A Recent Experience in Leadership and Scapegoating

Recently I participated in a retreat for leaders and advisers of leaders that took place at Commonweal in Bolinas, California. It attempted to be a coequal group in which everyone paid there own travel expense and food and lodging. Although there was large differences in age, ability, experience and reputation, there was no designated leader.  There were participants from the U.S., Canada, Rwanda, the Ivory Coast and Japan; business leaders and entrepreneurs, a leader of a religious institution, advisers and consultants, including an adviser to the president of a country and a scientist studying deadly epidemics who was interested in learning to lead. It was the second such retreat and there was no exact agenda or even purpose, other than an intent to understand the problems of leadership and leaders. A lot happened to all of us, though, like the agenda, it’s hard to be specific. There will be a third retreat in August. Everyone who came wants to return and a few people will be added by invitation.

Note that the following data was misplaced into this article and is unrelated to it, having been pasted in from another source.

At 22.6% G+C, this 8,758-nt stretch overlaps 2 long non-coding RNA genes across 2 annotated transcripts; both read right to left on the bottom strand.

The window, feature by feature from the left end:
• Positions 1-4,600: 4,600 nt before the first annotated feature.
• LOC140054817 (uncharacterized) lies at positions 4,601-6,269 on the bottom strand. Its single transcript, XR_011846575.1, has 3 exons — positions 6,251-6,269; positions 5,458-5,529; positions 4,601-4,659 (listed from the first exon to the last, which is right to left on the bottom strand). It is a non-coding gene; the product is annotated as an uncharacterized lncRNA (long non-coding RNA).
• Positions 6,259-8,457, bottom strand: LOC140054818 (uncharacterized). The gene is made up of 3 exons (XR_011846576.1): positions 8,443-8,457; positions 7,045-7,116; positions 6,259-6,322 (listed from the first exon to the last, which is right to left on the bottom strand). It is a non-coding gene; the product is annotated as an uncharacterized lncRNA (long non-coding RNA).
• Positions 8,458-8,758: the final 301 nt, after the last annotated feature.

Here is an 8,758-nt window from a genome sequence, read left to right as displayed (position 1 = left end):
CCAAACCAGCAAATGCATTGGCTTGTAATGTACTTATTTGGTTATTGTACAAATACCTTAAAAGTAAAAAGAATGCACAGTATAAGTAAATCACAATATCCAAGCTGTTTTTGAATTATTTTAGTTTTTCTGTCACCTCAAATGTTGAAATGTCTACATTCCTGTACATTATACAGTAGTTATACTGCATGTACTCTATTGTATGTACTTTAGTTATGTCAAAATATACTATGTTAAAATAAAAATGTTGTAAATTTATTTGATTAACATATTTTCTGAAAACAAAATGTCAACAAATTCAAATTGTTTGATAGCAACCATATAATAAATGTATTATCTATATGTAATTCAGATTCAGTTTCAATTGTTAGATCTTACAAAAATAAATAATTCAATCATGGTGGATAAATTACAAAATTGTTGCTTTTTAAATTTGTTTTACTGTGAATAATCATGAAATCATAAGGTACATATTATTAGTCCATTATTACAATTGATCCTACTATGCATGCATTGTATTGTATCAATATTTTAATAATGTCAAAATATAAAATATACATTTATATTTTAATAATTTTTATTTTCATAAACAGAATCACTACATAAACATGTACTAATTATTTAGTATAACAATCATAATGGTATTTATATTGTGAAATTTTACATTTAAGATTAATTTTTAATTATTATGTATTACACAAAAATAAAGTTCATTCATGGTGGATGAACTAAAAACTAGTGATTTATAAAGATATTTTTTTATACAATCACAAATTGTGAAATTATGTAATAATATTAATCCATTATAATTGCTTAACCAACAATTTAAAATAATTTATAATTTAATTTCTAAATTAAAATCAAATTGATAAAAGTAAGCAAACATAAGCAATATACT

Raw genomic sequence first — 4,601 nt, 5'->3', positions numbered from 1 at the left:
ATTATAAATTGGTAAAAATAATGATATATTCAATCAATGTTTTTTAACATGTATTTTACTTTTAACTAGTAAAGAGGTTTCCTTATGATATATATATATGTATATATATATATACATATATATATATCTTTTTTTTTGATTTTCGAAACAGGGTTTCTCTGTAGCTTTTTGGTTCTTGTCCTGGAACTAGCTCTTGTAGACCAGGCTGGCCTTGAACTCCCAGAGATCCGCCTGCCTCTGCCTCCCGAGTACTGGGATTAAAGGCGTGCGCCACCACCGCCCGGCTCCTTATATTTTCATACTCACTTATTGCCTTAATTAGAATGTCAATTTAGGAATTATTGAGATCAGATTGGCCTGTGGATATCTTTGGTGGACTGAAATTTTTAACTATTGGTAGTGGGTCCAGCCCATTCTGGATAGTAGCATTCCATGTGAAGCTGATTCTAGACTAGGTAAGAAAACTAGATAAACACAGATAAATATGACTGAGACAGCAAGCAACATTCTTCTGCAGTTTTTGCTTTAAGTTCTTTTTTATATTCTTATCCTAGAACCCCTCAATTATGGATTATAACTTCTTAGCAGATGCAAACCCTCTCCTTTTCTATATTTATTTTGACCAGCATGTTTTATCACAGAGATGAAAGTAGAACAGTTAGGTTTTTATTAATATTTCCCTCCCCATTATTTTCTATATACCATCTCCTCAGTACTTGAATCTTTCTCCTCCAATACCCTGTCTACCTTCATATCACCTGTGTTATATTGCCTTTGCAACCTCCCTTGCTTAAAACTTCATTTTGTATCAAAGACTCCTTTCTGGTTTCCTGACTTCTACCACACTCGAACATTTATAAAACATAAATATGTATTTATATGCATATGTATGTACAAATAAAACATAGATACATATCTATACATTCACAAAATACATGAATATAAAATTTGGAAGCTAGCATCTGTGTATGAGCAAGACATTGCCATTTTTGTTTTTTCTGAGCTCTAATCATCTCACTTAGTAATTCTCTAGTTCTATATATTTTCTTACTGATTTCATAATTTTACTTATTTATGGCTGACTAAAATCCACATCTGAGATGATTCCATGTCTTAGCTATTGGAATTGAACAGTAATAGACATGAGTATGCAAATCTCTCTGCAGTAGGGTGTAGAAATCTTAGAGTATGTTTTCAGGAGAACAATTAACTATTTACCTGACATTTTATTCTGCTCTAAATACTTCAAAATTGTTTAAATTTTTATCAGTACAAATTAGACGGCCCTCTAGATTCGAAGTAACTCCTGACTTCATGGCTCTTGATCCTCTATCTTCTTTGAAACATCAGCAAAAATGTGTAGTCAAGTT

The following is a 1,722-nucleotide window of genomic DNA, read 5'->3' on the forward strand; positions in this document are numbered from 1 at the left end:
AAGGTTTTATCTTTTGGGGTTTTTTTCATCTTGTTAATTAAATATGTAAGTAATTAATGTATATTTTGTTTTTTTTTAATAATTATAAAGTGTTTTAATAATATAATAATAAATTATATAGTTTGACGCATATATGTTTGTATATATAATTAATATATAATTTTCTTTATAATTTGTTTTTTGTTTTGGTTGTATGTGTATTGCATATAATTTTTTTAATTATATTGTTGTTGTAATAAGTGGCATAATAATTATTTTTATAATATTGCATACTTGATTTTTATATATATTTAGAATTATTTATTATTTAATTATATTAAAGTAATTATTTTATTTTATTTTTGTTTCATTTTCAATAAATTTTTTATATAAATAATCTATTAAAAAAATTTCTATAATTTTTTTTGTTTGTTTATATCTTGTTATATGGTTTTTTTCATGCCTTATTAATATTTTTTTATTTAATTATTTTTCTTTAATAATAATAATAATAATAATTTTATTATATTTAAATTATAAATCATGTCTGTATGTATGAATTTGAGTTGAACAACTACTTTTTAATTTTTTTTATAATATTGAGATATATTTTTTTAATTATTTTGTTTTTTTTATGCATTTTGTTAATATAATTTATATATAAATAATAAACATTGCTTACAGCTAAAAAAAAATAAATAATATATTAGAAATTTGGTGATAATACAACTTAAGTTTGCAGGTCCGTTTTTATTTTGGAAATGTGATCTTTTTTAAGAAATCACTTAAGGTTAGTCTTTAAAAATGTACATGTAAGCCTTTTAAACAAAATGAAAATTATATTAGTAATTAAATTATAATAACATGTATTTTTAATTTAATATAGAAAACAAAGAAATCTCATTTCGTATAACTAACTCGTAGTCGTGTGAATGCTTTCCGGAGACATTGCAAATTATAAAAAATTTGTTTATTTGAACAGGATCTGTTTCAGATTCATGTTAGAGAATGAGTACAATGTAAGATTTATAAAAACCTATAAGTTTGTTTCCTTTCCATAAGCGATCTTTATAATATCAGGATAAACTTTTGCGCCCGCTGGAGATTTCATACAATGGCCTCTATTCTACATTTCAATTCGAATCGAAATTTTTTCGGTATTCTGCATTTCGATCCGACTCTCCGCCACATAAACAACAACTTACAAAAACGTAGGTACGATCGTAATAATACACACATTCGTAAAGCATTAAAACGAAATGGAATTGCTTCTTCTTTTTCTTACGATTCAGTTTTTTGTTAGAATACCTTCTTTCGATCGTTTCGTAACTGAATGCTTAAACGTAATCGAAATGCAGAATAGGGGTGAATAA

At the first retreat with similar structure, agenda and intent, one participant had a great deal of trouble finding a place for herself. She resisted the format and some of the values discussed. She was one of the most experienced and credentialed people in the group and possibly had trouble with the horizontal structure. It’s hard to know exactly what happened, but she ended up being scapegoated. She was angry about how she was treated and undoubtedly felt some abuse from the group.

After the second group, I wondered how our group dodged even the scent of scapegoating. It was larger and more diverse and the discussion evolved further into difficult and contentious subjects. There was a lot at stake in terms of connections made and connections sought. There were several times when one or the other of us felt used or put down but we emerged from it, not unscathed but still part of the group, still feeling that sense of belonging that scapegoats never feel.

So often problems of groups, scapegoating in particular, derail even best-planned, best-organized events.  We were a small group of people from many different cultures and nations and got on really well and got a lot accomplished without a common base, except a devotion to leadership. Sounds easy but in my experience it is relatively rare. Perhaps it worked so because we all passionately wanted to do better as leaders ourselves in that regard, in a world leadership context of too many failures with such dire consequences.